Caution must be exercised to minimize damage, regardless of the instrument used, but the complete removal of all hard and soft supra- and sub-gingival implant surface deposits is necessary to maintain health.12  Sub-gingival mechanical instrumentation should be avoided at sites with excellent plaque control and peri-implant health to prevent iatrogenic damage to implant components.  Treatment should be targeted to sites that display signs of active disease to best maximise the appointment time.

Radiographic examination

Baseline radiographs should be taken when the final prosthesis is placed and a point of reference established to determine the baseline level of the alveolar bone at inter-proximal sites.  Radiographs are recommended once per year and should be compared to baseline to determine any changes surrounding the abutment or the development of any defects.  Without baseline data, it is difficult to identify changes to the alveolar bone height.  If there is bleeding on probing or suppuration, radiographs are recommended as this is the only method to assess bone levels.

Take home messages

Caring for implants has some similarities to natural teeth, however these fundamental and essential skills need to be taught more extensively in undergraduate or postgraduate curriculums.  The approach to implants requires training in techniques and skills in data collection and interpretation, instrumentation and patient education.  All dental professionals should consider additional training in this area.

  1. Jepsen S, Berglundh T, Genco R, et al. Primary prevention of peri-implantitis: managing peri-implant mucositis. J Clin Periodontol. 2015;42(Suppl 16):S152—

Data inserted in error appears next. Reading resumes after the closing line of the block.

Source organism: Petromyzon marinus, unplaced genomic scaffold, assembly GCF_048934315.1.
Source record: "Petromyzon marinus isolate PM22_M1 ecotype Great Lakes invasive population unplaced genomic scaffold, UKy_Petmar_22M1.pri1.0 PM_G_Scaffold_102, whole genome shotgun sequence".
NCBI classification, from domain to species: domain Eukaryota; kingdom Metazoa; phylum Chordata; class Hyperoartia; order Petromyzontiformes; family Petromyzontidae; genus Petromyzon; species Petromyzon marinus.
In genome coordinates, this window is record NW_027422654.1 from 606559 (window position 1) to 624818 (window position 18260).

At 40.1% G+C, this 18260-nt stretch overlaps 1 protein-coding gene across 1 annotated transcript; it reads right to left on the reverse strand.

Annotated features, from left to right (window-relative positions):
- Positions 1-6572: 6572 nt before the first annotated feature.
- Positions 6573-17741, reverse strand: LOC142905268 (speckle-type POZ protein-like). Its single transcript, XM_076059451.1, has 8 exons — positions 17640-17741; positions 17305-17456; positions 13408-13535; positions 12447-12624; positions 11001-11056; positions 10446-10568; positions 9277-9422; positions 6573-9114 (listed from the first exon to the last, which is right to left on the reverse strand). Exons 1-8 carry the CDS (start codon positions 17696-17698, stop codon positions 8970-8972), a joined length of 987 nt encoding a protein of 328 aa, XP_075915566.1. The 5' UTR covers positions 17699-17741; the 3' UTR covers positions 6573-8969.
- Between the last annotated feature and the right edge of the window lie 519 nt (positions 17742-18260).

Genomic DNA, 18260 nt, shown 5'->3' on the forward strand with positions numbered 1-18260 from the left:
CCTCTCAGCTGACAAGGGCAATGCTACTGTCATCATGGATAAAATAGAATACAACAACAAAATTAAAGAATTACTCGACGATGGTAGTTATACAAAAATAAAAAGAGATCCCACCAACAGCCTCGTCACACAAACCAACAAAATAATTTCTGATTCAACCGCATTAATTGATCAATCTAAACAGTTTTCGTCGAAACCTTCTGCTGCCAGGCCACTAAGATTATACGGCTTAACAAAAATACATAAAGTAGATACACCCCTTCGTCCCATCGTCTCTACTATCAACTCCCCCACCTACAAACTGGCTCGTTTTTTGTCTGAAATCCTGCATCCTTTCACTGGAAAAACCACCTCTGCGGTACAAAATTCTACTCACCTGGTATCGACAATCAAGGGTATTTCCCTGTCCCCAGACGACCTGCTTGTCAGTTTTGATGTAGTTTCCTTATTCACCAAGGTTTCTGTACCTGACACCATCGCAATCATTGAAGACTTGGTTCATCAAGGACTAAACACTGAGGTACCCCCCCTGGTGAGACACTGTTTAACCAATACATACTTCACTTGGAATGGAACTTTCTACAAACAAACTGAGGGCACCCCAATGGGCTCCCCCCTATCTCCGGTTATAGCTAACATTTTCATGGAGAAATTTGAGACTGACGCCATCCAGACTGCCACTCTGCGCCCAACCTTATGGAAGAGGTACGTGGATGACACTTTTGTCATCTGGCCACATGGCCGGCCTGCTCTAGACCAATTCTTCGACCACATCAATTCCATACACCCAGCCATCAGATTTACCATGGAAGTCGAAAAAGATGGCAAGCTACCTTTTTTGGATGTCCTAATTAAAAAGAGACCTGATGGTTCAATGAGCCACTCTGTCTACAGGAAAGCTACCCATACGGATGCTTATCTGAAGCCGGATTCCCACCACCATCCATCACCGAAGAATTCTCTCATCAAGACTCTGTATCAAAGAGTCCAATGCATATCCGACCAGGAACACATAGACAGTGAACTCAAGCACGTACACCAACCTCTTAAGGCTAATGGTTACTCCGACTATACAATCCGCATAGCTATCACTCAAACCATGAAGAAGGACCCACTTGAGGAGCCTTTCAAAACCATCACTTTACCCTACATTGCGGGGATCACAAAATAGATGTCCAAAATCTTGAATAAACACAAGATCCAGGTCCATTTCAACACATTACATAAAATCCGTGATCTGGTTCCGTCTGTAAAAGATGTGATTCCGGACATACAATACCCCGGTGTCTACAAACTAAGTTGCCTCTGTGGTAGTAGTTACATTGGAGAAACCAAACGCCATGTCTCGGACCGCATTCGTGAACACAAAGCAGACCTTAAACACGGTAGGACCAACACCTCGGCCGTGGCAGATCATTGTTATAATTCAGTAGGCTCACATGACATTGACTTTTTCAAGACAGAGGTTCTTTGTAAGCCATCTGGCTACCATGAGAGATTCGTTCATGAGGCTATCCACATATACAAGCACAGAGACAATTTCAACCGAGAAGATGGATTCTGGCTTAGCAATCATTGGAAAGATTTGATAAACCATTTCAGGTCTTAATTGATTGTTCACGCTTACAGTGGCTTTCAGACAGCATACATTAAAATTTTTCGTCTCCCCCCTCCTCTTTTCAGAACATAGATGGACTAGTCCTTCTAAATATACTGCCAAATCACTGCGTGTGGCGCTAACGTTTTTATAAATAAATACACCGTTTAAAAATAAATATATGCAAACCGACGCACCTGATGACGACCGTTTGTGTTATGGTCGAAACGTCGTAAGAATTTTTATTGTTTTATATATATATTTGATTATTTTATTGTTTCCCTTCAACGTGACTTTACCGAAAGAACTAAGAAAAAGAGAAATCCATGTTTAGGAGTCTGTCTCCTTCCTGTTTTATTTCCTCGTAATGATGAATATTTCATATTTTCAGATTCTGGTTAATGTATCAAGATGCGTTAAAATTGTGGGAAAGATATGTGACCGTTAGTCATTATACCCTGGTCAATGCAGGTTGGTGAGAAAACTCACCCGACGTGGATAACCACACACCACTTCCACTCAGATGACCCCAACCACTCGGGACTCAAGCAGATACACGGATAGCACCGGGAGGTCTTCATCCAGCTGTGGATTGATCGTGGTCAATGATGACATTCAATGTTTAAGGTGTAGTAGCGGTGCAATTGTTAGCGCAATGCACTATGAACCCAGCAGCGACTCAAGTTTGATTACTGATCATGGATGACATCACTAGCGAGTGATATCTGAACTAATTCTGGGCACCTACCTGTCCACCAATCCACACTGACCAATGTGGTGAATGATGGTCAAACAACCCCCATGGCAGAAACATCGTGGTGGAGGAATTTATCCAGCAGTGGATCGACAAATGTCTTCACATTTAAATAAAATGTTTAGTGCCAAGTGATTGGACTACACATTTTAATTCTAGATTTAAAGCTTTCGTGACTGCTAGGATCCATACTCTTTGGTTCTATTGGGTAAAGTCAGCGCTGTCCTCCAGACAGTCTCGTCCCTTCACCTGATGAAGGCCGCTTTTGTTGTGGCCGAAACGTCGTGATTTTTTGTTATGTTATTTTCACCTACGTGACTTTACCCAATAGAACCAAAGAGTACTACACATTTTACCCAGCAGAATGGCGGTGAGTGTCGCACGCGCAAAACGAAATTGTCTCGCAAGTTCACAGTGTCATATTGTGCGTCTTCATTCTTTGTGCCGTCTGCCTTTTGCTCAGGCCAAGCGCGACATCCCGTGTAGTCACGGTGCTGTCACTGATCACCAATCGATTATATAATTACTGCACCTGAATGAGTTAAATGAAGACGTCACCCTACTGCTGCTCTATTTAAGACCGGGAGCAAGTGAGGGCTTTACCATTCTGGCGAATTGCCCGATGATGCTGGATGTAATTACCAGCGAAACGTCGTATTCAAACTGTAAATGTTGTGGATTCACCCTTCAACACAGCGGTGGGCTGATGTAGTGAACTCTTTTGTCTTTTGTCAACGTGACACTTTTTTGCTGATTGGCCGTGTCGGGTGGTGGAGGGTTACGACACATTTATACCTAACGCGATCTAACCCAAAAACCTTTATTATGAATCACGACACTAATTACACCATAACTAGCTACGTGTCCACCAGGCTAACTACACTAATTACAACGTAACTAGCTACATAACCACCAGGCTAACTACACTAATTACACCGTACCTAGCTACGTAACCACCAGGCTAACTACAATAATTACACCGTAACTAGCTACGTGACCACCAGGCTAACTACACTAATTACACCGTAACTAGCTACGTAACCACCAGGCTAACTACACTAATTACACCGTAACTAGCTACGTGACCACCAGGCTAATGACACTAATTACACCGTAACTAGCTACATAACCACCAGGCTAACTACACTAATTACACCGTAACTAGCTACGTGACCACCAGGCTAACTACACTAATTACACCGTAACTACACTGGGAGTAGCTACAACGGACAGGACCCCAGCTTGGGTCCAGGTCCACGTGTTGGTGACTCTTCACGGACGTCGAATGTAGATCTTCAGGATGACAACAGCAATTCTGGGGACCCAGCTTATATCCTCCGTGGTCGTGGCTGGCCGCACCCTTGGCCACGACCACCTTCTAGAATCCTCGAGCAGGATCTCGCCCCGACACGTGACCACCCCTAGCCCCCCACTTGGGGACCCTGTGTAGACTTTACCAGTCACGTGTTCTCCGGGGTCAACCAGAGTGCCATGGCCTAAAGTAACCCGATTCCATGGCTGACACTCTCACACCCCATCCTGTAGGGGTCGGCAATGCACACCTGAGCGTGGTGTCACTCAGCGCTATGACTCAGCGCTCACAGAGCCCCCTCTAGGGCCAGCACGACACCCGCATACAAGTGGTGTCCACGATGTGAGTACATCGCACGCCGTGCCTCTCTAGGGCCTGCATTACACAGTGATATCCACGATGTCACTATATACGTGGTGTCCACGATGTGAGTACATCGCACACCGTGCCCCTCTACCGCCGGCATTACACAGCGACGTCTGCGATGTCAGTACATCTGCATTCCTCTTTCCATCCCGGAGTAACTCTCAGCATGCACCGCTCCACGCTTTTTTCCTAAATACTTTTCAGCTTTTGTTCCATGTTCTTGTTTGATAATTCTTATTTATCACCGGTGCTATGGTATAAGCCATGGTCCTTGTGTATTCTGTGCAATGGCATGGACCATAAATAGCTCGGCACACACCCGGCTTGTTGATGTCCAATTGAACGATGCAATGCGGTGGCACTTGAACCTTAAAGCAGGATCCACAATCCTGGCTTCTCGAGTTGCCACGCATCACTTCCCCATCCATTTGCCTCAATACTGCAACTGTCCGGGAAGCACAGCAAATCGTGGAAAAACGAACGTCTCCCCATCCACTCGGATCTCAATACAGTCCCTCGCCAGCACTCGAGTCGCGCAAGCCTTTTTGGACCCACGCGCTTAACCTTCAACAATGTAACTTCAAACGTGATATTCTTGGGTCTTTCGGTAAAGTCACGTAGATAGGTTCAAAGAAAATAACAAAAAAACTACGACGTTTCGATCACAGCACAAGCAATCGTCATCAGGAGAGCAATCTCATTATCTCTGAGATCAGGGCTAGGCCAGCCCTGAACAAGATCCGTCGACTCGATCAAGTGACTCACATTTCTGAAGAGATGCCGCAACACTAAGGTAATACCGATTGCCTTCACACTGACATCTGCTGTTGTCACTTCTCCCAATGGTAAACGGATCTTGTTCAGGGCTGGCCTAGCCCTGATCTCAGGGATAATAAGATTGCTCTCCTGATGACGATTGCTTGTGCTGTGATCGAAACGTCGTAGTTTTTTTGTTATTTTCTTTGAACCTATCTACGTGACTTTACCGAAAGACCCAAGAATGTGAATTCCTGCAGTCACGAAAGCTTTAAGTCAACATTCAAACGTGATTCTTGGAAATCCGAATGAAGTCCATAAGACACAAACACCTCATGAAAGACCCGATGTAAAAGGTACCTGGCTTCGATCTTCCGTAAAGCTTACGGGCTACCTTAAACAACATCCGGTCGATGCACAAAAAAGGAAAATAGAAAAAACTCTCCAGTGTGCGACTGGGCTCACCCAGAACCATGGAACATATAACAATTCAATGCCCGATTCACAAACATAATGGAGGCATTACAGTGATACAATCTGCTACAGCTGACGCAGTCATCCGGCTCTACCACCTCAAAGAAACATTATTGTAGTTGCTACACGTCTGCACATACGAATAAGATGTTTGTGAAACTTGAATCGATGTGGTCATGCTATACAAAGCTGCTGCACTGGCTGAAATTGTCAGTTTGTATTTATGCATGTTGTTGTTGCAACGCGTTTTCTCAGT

2. Roos-Jansåker AM, Lindahl C, Renvert H, Renvert S. Nine -to fourteen-year follow-up of implant treatment.  Part II: Presence of peri-implant lesions. J Clin Periodontol 2006;33:290-295
  3. Renvert S, Roos-Jansåker AM, Claffey N. Non-surgical treatment of peri-implant mucositis and peri-implantitis: a literature review. J Clin Periodontol. 2008;35(Suppl 8):305—
  4. Pontoriero R, Tonetti MP, Carnevale G, Mombelli A, Nyman SR, Lang NP. Experimentally induced peri-implant mucositis.  A clinical study in humans.  Clin Oral Implants Res 1994;5:254-269
  5. Wilson TG Jr. The positive relationship between excess cement and peri-implant disease: a prospective clinical endoscopic study. J Periodontol. 2009;80:1388—
  6. Wingrove, S. Peri-Implant Therapy for the Dental Hygienist.    2013
  7. Etter TH, Hakanson I, Lang NP, Trejo PM, Caffesse RG. Healing after standarized clinical probing of the peri-implant soft tissue seal: A histomorphometric study in dogs.  Clin Oral Implants Res 2003;13:571-580
  8. Serino G, Turri A, Lang NP. Probing at implants with peri-implantitis and its relation to clinical peri-implant bone loss.  Clin Oral Implants Res 2013;24:91-95
  9. Schwarz F, Sculean A, Rothamel D, Schwenzer K, Georg T, Becker J. Clinical evaluation of an Er:YAG laser for nonsurgical treatment of peri-implantitis: a pilot study. Clin Oral Impl Res. 2005;16:44—
  10. Renvert S, Polyzois I, Persson GR. Treatment modalities for peri-implant mucositis and peri-implantitis. Am J Dent. 2013;26:313—
  11. Hultin M, Komiyama A, Klinge B. Supportive therapy and the longevity of dental implants: a systematic review of the literature. Clin Oral Implants Res. 2007;18(Suppl 3):50—
  12. Smeets R, Henningsen A, Jung O, Heiland M, Hammächer C, Stein JM. Definition, etiology, prevention and treatment of peri-implantitis–a review. Head Face Med. 2014;10:34.
  13. Schumage P, Cleaning effectiveness of Implant Prophylaxis Instruments. International Journal of Oral & Maxillofacial Implants. 2014;29:331-337

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Probe or not to probe?

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This article was published in Dental Health – The Journal of the British Society of Dental Hygiene and Therapy – Volume 55 January 2016.